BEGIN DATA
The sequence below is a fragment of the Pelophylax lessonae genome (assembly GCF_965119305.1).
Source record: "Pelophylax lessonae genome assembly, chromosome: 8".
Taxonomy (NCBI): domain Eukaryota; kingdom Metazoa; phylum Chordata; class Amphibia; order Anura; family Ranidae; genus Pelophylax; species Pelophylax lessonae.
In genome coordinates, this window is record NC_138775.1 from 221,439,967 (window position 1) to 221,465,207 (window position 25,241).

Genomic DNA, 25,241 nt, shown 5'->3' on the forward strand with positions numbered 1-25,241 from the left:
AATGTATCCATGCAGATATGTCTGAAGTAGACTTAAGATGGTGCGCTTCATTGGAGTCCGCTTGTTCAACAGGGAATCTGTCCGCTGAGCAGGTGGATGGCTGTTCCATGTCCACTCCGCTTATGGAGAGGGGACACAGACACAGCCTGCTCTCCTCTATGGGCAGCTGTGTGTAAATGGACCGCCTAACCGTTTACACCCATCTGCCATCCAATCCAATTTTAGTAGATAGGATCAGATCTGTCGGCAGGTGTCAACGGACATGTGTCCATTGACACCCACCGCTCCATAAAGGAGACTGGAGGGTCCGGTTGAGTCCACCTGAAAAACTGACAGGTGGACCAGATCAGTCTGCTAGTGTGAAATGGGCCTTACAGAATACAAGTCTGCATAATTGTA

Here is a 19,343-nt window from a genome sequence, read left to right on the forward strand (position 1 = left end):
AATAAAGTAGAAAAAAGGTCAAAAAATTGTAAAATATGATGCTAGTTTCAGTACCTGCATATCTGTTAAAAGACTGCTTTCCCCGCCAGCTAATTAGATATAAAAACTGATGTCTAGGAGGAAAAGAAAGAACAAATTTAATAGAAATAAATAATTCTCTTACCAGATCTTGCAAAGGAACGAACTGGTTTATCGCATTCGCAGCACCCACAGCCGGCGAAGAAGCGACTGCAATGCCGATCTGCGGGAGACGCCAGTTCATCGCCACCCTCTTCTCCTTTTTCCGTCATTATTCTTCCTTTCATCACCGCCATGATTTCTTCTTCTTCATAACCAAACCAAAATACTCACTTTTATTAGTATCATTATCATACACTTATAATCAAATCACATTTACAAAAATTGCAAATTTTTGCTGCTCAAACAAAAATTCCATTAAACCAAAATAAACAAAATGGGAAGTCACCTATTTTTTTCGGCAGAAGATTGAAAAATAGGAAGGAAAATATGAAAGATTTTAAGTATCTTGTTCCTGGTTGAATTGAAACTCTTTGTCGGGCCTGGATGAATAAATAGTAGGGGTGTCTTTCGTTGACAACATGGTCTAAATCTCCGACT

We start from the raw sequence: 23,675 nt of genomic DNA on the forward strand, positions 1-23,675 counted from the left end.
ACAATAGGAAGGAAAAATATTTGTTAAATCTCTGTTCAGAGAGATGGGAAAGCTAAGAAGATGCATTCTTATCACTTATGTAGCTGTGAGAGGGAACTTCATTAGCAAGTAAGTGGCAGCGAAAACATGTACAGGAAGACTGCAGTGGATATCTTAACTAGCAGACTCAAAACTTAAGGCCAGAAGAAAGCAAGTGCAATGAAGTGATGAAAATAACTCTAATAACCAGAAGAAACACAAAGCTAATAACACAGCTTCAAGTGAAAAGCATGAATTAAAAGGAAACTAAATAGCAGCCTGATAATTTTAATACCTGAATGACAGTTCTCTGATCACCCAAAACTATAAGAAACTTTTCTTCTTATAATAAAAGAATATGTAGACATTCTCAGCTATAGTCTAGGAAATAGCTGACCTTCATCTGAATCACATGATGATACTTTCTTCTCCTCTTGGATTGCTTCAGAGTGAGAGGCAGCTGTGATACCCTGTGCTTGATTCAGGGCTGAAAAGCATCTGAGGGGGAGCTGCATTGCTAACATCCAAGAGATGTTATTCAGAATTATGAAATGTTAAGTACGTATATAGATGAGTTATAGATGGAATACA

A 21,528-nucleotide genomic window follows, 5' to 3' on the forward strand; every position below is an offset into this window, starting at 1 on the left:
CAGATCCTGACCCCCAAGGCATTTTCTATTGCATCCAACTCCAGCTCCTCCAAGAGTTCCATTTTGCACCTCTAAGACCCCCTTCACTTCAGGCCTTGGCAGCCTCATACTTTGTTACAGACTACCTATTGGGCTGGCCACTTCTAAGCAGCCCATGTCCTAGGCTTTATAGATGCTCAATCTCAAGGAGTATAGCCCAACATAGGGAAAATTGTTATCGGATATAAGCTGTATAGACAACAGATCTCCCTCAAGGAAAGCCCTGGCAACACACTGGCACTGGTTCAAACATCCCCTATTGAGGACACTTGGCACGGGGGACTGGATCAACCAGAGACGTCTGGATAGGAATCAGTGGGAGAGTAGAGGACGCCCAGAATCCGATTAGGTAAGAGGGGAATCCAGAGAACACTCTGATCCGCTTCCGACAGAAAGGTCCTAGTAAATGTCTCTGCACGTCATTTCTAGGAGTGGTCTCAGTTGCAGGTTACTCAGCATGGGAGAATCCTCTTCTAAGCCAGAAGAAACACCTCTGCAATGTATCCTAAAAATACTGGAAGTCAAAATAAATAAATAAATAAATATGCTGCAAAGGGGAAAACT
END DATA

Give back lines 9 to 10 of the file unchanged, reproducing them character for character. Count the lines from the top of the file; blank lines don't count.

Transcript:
We start from the raw sequence: 23,675 nt of genomic DNA on the forward strand, positions 1-23,675 counted from the left end.
ACAATAGGAAGGAAAAATATTTGTTAAATCTCTGTTCAGAGAGATGGGAAAGCTAAGAAGATGCATTCTTATCACTTATGTAGCTGTGAGAGGGAACTTCATTAGCAAGTAAGTGGCAGCGAAAACATGTACAGGAAGACTGCAGTGGATATCTTAACTAGCAGACTCAAAACTTAAGGCCAGAAGAAAGCAAGTGCAATGAAGTGATGAAAATAACTCTAATAACCAGAAGAAACACAAAGCTAATAACACAGCTTCAAGTGAAAAGCATGAATTAAAAGGAAACTAAATAGCAGCCTGATAATTTTAATACCTGAATGACAGTTCTCTGATCACCCAAAACTATAAGAAACTTTTCTTCTTATAATAAAAGAATATGTAGACATTCTCAGCTATAGTCTAGGAAATAGCTGACCTTCATCTGAATCACATGATGATACTTTCTTCTCCTCTTGGATTGCTTCAGAGTGAGAGGCAGCTGTGATACCCTGTGCTTGATTCAGGGCTGAAAAGCATCTGAGGGGGAGCTGCATTGCTAACATCCAAGAGATGTTATTCAGAATTATGAAATGTTAAGTACGTATATAGATGAGTTATAGATGGAATACA